However, we would be wrong to assume that lower levels of volatility and pressured term premiums necessarily coincide with low or declining policy rates.  Low volatility and term premium most certainly can come about during periods of rising policy rates.  Consider the period mid-’04 to mid-’06 when the Fed was struggling at lower levels along the communication learning curve.  At that time the Fed moved policy rates gradually higher in an entirely predictable fashion.  The VIX and MOVE indexes fell steadily during that period as economic agents seized upon the risk-friendly characteristics of the known policy-path.  Conversely, as the Fed lowered policy rates between ‘01 and ‘03, these indexes generally rose as economic agents were less confident that a lengthy policy-path for rates could be discerned.  

Again, possibly the biggest reason for increasing volatility in the Fed ‘easing’ period of ’01-’03 and the decreasing volatility in the ‘tightening’ period of ’04-’06 was due to the level of confidence economic agents had in their understanding of the Fed policy rate path.  In the ’04-’06 period economic agents reached great levels of confidence that the path for rates was known.  Confidence in a longer chunk of policy timeline, when policy initiative is an influential determinant of growth can clearly weigh on volatility and term premium.    

Currently economic agents have a high level of confidence that policy rates stretching far out the timeline are known.  As much as guidance from the Fed has helped to support this conviction, the economic and inflationary backdrop is also consistent with only modest improvement over the coming year almost irrespective of what the Fed might do.  Even though the Fed may move forward or backward slightly the expected timing of the policy rate lift-off there is still confidence that a post-lift-off glide path will be rather shallow.  It is not low rates or even the path for rates that impacts volatility as much as it is the expectation for variability about the path.  The Fed is expected to follow a well articulated script in the transition from aggressively accommodative to lesser levels of accommodation.  By providing believable likely future values for policy rates as well as the disposition of the SOMA portfolio, the Fed will for a time help to keep volatility low.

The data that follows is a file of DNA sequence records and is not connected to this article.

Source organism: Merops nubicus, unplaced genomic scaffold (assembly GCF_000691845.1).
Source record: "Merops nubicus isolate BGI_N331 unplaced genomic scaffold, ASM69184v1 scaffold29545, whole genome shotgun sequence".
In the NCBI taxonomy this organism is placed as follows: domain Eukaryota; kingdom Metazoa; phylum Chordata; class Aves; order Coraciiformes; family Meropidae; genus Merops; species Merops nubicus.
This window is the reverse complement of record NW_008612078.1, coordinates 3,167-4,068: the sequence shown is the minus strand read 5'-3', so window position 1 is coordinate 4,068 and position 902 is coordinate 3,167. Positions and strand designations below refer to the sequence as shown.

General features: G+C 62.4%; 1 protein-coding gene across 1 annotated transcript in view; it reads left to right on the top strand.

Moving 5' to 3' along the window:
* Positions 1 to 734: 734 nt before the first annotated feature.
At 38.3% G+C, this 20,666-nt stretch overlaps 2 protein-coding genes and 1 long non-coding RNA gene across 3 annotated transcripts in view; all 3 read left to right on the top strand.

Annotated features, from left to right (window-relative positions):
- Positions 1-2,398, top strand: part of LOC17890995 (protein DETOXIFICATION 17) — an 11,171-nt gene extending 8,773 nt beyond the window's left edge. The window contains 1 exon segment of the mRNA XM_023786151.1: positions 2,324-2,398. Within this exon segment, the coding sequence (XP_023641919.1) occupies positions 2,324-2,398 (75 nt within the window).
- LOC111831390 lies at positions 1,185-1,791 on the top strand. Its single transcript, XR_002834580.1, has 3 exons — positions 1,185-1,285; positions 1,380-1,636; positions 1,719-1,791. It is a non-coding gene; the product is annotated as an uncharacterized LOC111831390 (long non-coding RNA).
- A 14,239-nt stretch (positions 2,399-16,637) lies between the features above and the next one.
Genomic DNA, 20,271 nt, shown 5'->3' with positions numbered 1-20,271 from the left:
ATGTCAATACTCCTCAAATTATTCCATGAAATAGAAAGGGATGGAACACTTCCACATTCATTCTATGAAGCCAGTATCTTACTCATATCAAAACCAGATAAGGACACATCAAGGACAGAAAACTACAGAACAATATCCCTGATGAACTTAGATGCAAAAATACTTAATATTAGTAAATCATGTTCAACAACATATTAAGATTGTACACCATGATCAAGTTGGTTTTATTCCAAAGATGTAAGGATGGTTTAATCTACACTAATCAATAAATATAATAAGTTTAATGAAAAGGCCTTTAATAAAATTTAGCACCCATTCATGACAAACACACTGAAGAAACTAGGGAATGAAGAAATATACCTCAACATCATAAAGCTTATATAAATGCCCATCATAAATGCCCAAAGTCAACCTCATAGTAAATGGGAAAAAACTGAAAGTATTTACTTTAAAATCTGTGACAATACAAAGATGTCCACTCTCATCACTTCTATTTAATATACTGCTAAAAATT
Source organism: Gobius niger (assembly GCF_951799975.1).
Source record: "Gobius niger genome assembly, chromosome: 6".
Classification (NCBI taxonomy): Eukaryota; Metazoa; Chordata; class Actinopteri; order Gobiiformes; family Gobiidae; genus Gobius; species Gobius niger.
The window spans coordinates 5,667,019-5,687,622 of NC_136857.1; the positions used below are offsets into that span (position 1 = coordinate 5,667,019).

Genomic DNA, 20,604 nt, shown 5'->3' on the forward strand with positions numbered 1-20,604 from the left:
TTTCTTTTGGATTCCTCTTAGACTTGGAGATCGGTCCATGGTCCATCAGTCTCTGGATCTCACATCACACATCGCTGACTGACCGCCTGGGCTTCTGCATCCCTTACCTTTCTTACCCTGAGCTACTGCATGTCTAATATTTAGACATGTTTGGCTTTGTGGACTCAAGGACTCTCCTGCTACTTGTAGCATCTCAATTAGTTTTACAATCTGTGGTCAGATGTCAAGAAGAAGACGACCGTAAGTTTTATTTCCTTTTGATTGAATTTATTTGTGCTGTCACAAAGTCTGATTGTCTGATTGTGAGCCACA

However, and this is where I expect some to have difficulty following, if the Fed provides enough visibility in the form of usable transparency then volatility and term premiums should be expected to remain low and the appetite for taking risk will grow even as the Fed raises policy rates. 

The Fed may have shown some movement up the communication learning curve in the most recent policy shift toward tapering.   The Fed has learned to provide useful transparency in the form of a ‘policy-path’ description for the process of tapering of securities purchases.  Prior to the discrete and regular reduction in purchase amounts clearly articulated in the December FOMC statement and followed-up in action since, there was some heightened uncertainty concerning the process by which the Fed would step away from that form of accommodation.  By providing useful transparency in the form of measurable changes to expect in asset purchases and portfolio holdings through stages and time, the Fed helped to lower market volatility which in turn pressured term premiums and nominal rates lower.  The unknown Mr. Bernanke had awakened in the ‘taper-tantrum’ of mid-’13 had become a known policy-path, lending visibility and economic support despite lower levels of actual QE accommodation.

The Fed has become increasingly aware of the importance of communication and more adapt at affecting economic agent activities through the use of guidance.    It should be expected that the Fed’s application of guidance will be generous and widely encompassing in its use in tandem with each of its policy tools in the period of transition from greater to lesser levels of accommodation.  This has clearly been the case already with the tapering program.